Everyone has their own Chinese New Year traditions. Whether you’re in Sichuan, Hong Kong, Beijing, New York or Newtown, you’ll find different family rituals, public celebrations, beliefs and seasonal sayings. The one tradition most share in common is to gather with loved ones – and eat. Hundreds of different festive foods can be found on CNY’s tables around the world, and many can be found here in Sydney. We called our favourite traditional Chinese restaurants to see what they were bringing to the table. Here’s our pick of the best.
No secrets or insider tips here, Golden Century has been a popular Chinese New Year banquet spot since Eric and Linda Wong opened it more than 25 years ago. Its so popular now, people struggle to get a table on the day or even several days after.
If you do get a table, you’ll have the option of trying Golden Century’s rich braised pork hock; hairy melon stuffed with conpoy (an umami-rich meld of dried scallop muscles); and the restaurant’s sought-after yusheng, a massive spread of symbolic ingredients including raw salmon, pomelo, carrots, green and white radish, peanuts, cucumber and coriander. Once the lo hei arrives, plum sauce is thrown on and it’s all tossed into a mess with chopsticks (make sure you mix it enthusiastically because the higher the ingredients fly up, the more fortune your dinner companions receive).
While most of the restaurants putting on lavish, stomach-stretching feasts are focused on Cantonese food (easily the most common Chinese cuisine in Sydney), Pappas Stew differentiates itself by cooking Hunanese cuisine, a style popular in mainland China for its use of smoking, curing and chillies. (The Hunan province is located in South Central China.)
The banquets are for tables of ten and range from $688–$1088 per table, the main difference is the option of a few extra luxury seafood items. Between the abalone, lobster and tuskfish, you’ll be trying fried chicken doused in dried chilli, braised pig tails with mushrooms, stewed duck and maybe some quail tongues or chicken feet with pickled peppers.
6 King Street, Newtown
(02) 9516 4526
My Chinese Kitchen
Lisa Wang’s My Chinese Kitchen is one of the only Sydney restaurants specialising in the vinegar and sugar-laced Huaiyang cuisine, one of the four most traditionally respected cuisines in China (Cantonese, Shandong and Sichuan are the others).
There’s no banquet option this year but Wang’s chef will be providing some regional specials including stewed sea cucumber (a notoriously difficult ingredient to cook) and Huaiyang-style fish and crab, as well as an old classic called happy family, which is a simple brown sauce stir-fry.
There are two options here: either The Eight’s regular outstanding quality yum cha service, or the one-off banquet menu. The latter has all the usual Cantonese suspects but is far more reasonably priced compared to the other CBD big guns. For roughly $65 a head, you’ll be served a feast big enough to challenge a group of competitive eaters.
Like Pappas Stew, Chairman Mao is one the few restaurants flying the Hunan flag in Sydney. Its Chinese New Year celebrations have always revolved around the region’s traditional cuisine and this year is no different.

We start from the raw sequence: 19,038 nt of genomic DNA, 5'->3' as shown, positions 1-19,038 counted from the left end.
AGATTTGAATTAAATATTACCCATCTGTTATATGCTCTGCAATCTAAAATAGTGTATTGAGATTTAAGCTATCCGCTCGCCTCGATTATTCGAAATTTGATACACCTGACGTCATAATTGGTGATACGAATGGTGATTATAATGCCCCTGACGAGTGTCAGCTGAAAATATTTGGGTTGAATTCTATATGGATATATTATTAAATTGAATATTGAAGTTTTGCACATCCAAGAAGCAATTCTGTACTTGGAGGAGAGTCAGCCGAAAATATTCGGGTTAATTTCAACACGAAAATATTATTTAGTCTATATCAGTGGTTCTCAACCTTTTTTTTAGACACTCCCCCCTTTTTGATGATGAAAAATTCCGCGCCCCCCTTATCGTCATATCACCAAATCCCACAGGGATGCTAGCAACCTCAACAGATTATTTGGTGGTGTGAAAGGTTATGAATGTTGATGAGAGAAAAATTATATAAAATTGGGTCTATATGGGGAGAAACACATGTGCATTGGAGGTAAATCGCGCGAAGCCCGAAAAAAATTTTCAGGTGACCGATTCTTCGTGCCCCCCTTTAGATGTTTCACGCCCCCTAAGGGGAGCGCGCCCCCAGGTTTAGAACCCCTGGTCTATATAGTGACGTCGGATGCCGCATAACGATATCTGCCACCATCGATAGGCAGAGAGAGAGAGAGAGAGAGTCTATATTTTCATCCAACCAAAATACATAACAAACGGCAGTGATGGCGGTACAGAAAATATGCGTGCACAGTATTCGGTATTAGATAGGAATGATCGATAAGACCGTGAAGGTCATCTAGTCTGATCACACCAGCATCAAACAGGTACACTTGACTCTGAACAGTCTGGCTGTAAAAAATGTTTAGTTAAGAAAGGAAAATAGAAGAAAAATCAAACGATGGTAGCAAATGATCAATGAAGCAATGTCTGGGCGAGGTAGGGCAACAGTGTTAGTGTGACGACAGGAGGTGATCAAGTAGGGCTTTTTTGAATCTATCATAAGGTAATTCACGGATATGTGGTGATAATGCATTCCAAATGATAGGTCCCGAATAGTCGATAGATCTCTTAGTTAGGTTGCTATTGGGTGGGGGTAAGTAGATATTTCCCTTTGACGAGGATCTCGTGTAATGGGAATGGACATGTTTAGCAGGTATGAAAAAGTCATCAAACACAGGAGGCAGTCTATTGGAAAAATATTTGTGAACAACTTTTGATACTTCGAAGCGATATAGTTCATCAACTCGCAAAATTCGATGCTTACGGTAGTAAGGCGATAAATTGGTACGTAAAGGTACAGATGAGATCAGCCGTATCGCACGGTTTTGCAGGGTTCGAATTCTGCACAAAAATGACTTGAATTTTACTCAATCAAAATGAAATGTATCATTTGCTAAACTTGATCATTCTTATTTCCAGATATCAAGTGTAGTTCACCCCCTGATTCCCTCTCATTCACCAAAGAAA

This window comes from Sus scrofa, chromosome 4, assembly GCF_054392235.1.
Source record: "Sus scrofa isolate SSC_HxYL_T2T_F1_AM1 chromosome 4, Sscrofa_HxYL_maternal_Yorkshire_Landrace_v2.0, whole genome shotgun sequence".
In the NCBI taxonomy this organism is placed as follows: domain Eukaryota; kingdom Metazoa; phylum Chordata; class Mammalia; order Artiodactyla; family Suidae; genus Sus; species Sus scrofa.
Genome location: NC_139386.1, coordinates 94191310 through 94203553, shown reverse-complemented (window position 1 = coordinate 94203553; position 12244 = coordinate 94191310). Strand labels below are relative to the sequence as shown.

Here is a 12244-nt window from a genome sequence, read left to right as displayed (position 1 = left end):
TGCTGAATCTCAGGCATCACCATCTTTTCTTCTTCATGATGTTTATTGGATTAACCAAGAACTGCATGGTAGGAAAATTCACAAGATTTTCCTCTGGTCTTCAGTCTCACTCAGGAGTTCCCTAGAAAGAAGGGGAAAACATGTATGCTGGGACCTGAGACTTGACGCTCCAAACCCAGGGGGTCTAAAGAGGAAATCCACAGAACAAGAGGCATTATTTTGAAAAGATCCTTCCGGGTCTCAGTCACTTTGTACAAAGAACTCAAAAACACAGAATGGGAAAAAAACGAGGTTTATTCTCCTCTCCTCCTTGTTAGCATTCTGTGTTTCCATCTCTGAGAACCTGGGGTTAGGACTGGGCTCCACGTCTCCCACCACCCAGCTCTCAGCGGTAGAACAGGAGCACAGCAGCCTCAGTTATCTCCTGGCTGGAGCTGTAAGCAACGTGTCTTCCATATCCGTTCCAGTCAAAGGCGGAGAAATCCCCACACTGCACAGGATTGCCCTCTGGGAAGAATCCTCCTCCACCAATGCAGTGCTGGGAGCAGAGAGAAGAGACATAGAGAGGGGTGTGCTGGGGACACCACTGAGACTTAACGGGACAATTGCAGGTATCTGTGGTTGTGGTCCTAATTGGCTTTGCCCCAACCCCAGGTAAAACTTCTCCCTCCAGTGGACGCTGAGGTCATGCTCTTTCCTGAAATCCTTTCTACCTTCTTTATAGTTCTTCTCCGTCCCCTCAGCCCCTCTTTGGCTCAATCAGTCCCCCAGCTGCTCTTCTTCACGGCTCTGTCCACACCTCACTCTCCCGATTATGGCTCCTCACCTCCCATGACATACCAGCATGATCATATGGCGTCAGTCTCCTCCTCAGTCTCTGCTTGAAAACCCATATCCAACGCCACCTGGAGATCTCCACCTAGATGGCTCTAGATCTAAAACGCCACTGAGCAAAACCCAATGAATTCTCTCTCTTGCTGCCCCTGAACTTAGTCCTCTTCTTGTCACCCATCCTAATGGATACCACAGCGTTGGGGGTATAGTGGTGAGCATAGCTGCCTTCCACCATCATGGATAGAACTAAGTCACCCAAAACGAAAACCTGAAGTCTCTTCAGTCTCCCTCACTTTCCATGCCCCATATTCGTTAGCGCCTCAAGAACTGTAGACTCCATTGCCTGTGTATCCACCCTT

There’s no set menu, instead just six special dishes. Try whole barramundi steamed Hunan-style with pickled green chilli; braised octopus with salted duck egg; a rich stew with house-made meat balls and poached eggs; or stir-fried spicy crayfish.
189 Anzac Parade, Kensington
(02) 9697 9189
The much-loved yum cha palace has gone all out as usual. Lion dancers will visit the restaurant on Friday for luck and fortune, while you’ll be able to order glutinous rice cakes, parsnip cake and dried oysters with black fungus – all symbolic dishes that allude to prosperity, luck or health. Then, there’s the banquets.
The first is $65 per-person and consists of Cantonese dishes you can probably list of the top of your head, such as san choy bow, barbeque pork and fried rice. The other two options are extravagant 12-person feasts at $1688 or $1338 – depending on how many lavish ingredients you want. Either way you’ll end up with lobster, suckling pig, abalone, Cantonese-style roast chicken and, most importantly, a whole steamed coral trout (due to the similarity between the Cantonese words for fish and leftovers, fish is a symbol of prosperity).
Like Golden Century and the Marigold, Beijing Impression will be hard to infiltrate. It’s had non-stop queues since opening mid-last year, and Chinese New Year isn’t going to be easing any of the bustle to get in. The reason it’s been so popular is an old-school approach to Beijing food – offal and all – and the quality of its Peking duck. The latter isn’t a particularly traditional New Year dish, but the epic preparation and cost involved has marked it as a popular celebratory dish.
That’s the approach Beijing Impression is taking anyway – its New Year special is a spruced-up version of Peking duck. The special order will see the duck come with all the extras (duck bone soup, crisp-skin wafers, pancakes and the roast meat) and will be carved at your table.
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